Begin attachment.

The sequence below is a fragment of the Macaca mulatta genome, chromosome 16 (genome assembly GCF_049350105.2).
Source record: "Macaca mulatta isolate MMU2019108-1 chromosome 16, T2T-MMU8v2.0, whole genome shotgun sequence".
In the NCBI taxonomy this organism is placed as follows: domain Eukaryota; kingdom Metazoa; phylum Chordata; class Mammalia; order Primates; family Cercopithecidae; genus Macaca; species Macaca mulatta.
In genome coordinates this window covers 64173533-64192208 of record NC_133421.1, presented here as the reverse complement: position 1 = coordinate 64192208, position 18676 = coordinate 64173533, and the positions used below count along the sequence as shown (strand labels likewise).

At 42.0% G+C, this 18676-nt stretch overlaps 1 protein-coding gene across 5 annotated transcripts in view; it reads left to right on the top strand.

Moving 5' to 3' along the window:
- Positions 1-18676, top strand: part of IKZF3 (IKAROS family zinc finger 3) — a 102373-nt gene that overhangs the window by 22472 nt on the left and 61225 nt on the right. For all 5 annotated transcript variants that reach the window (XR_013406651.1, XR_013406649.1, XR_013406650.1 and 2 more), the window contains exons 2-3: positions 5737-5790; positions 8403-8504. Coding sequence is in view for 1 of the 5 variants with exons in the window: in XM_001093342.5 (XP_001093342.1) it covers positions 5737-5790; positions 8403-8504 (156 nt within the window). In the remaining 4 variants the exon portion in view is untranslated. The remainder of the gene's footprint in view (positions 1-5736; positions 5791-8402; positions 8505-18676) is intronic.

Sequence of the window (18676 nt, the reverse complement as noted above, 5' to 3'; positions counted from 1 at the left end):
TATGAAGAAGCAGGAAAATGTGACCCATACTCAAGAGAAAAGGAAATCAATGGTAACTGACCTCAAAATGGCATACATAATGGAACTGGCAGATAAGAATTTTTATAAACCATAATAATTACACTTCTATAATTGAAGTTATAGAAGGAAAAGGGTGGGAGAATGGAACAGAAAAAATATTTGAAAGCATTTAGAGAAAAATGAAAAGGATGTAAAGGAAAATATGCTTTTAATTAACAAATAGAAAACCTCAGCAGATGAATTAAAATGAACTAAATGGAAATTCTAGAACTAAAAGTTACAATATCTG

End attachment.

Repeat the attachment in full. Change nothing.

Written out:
The sequence below is a fragment of the Macaca mulatta genome, chromosome 16 (genome assembly GCF_049350105.2).
Source record: "Macaca mulatta isolate MMU2019108-1 chromosome 16, T2T-MMU8v2.0, whole genome shotgun sequence".
In the NCBI taxonomy this organism is placed as follows: domain Eukaryota; kingdom Metazoa; phylum Chordata; class Mammalia; order Primates; family Cercopithecidae; genus Macaca; species Macaca mulatta.
In genome coordinates this window covers 64173533-64192208 of record NC_133421.1, presented here as the reverse complement: position 1 = coordinate 64192208, position 18676 = coordinate 64173533, and the positions used below count along the sequence as shown (strand labels likewise).

At 42.0% G+C, this 18676-nt stretch overlaps 1 protein-coding gene across 5 annotated transcripts in view; it reads left to right on the top strand.

Moving 5' to 3' along the window:
- Positions 1-18676, top strand: part of IKZF3 (IKAROS family zinc finger 3) — a 102373-nt gene that overhangs the window by 22472 nt on the left and 61225 nt on the right. For all 5 annotated transcript variants that reach the window (XR_013406651.1, XR_013406649.1, XR_013406650.1 and 2 more), the window contains exons 2-3: positions 5737-5790; positions 8403-8504. Coding sequence is in view for 1 of the 5 variants with exons in the window: in XM_001093342.5 (XP_001093342.1) it covers positions 5737-5790; positions 8403-8504 (156 nt within the window). In the remaining 4 variants the exon portion in view is untranslated. The remainder of the gene's footprint in view (positions 1-5736; positions 5791-8402; positions 8505-18676) is intronic.

Sequence of the window (18676 nt, the reverse complement as noted above, 5' to 3'; positions counted from 1 at the left end):
TATGAAGAAGCAGGAAAATGTGACCCATACTCAAGAGAAAAGGAAATCAATGGTAACTGACCTCAAAATGGCATACATAATGGAACTGGCAGATAAGAATTTTTATAAACCATAATAATTACACTTCTATAATTGAAGTTATAGAAGGAAAAGGGTGGGAGAATGGAACAGAAAAAATATTTGAAAGCATTTAGAGAAAAATGAAAAGGATGTAAAGGAAAATATGCTTTTAATTAACAAATAGAAAACCTCAGCAGATGAATTAAAATGAACTAAATGGAAATTCTAGAACTAAAAGTTACAATATCTG